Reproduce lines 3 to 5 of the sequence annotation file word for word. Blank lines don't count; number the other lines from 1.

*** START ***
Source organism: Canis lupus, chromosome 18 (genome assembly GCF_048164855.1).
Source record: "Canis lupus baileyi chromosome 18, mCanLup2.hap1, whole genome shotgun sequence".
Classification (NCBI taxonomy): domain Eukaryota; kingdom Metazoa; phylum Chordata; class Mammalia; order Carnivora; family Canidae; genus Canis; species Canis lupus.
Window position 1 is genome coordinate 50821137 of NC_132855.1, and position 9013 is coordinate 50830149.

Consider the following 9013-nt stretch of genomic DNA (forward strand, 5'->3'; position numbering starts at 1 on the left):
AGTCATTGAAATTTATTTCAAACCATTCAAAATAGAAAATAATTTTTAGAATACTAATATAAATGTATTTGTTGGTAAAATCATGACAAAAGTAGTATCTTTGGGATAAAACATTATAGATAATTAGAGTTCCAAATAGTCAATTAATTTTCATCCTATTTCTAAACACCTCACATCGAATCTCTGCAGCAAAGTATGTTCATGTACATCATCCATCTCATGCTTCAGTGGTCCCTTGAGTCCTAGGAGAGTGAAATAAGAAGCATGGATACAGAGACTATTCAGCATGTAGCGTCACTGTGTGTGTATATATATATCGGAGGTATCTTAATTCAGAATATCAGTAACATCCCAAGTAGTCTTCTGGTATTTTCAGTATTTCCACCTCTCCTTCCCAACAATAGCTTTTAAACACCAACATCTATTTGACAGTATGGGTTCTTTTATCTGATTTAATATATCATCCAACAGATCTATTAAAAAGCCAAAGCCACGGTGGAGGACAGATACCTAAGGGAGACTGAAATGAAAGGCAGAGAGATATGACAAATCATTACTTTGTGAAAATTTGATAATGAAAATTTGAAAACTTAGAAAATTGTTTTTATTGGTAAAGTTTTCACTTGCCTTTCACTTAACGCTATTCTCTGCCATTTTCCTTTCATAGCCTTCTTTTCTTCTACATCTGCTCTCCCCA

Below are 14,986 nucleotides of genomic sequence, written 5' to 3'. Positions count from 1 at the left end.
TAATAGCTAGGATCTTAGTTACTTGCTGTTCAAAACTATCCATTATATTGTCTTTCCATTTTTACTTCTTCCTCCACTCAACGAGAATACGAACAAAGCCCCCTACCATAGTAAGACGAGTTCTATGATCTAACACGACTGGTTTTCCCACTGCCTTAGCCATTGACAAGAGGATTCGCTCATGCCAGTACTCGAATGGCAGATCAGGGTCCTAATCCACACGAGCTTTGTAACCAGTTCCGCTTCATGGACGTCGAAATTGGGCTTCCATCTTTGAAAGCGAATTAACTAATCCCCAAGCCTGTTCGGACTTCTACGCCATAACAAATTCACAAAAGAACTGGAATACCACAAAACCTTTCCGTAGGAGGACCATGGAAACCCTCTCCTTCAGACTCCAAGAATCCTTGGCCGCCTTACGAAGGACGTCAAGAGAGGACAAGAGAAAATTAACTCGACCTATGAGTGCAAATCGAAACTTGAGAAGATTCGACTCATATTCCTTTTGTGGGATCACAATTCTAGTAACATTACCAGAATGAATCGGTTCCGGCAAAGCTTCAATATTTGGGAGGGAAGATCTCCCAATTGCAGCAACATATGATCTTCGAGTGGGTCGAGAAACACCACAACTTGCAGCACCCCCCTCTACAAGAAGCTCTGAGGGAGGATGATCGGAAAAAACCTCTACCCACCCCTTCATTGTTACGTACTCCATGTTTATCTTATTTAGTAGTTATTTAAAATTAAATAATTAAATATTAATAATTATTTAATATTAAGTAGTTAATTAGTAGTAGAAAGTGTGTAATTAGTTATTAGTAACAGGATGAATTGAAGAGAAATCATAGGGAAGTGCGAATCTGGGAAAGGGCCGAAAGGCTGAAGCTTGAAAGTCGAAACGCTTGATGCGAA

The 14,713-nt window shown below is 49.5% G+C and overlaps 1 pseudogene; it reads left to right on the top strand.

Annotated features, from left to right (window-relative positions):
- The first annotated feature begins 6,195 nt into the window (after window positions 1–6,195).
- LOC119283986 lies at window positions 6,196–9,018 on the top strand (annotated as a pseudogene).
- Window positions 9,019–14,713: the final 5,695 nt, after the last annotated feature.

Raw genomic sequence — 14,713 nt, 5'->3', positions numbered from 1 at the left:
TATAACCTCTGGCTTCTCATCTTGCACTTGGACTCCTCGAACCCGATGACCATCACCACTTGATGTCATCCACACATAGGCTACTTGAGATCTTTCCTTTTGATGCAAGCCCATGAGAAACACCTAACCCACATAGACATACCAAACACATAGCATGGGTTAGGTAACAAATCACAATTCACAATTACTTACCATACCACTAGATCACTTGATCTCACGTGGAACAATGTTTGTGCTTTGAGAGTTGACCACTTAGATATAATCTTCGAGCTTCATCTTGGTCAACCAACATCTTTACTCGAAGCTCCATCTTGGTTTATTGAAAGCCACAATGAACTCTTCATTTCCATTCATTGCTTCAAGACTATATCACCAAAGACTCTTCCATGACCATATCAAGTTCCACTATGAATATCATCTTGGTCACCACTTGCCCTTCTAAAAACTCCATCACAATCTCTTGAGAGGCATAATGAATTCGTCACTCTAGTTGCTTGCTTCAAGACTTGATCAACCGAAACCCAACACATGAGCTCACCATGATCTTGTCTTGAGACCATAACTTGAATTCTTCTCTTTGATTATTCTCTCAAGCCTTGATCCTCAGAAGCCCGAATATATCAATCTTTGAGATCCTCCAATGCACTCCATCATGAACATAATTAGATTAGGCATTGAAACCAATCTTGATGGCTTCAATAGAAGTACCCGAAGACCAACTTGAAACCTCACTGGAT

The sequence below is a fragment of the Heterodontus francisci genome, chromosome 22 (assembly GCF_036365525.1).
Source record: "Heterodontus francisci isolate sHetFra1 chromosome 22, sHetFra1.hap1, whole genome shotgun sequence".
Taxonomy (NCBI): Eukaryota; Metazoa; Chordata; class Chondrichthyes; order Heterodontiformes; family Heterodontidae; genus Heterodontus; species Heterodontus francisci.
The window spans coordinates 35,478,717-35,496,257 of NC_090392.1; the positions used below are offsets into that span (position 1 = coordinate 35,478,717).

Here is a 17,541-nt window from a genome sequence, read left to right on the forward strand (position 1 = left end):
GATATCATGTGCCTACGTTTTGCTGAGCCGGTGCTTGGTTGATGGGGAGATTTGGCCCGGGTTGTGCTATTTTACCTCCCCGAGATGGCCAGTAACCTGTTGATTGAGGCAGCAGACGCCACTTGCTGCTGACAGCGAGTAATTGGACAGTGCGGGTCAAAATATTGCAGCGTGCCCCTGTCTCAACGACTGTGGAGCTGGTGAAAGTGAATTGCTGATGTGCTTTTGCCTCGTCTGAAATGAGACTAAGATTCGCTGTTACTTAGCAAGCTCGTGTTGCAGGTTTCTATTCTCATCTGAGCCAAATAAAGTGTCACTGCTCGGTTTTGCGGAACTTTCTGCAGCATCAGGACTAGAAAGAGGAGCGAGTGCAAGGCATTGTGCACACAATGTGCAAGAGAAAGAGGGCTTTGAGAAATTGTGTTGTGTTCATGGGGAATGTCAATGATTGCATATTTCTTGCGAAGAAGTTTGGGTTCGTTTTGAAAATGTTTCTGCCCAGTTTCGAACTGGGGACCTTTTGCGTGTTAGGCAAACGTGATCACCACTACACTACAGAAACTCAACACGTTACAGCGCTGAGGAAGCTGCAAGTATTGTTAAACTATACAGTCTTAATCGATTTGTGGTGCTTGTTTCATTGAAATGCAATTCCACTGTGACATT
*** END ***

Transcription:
Classification (NCBI taxonomy): domain Eukaryota; kingdom Metazoa; phylum Chordata; class Mammalia; order Carnivora; family Canidae; genus Canis; species Canis lupus.
Window position 1 is genome coordinate 50821137 of NC_132855.1, and position 9013 is coordinate 50830149.

Consider the following 9013-nt stretch of genomic DNA (forward strand, 5'->3'; position numbering starts at 1 on the left):